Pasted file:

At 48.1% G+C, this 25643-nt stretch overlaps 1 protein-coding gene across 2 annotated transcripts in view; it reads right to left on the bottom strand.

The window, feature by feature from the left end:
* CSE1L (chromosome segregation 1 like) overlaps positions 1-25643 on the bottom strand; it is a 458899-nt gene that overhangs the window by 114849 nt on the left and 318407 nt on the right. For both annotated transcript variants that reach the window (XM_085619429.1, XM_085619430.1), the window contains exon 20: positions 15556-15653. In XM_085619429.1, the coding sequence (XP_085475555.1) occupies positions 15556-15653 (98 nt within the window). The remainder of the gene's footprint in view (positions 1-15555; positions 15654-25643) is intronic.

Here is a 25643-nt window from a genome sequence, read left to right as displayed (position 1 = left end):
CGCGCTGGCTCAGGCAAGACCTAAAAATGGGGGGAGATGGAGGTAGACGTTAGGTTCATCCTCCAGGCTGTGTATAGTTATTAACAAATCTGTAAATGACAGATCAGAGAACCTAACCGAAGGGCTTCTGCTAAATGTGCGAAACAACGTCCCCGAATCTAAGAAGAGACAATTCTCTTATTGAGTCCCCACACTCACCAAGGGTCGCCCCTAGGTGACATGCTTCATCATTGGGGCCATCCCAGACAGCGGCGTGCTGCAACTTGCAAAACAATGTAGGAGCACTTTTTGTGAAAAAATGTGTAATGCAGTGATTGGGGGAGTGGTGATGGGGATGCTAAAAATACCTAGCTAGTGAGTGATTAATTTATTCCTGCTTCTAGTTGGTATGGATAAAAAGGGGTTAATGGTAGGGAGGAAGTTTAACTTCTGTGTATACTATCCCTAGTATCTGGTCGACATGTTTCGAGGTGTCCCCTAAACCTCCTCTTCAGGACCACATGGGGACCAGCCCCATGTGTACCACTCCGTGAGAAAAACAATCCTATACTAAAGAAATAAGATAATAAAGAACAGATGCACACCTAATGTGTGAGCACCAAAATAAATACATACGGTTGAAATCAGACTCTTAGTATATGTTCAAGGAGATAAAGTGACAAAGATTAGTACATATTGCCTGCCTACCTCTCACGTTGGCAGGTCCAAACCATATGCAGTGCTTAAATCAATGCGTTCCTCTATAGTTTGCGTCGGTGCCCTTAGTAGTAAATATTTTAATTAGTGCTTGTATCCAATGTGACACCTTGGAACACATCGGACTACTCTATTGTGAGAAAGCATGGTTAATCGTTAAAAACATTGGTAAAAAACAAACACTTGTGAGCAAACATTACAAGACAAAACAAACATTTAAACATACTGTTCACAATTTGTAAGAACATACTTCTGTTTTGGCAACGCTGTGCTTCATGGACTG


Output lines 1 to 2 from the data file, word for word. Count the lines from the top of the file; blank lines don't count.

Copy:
At 48.1% G+C, this 25643-nt stretch overlaps 1 protein-coding gene across 2 annotated transcripts in view; it reads right to left on the bottom strand.

The window, feature by feature from the left end: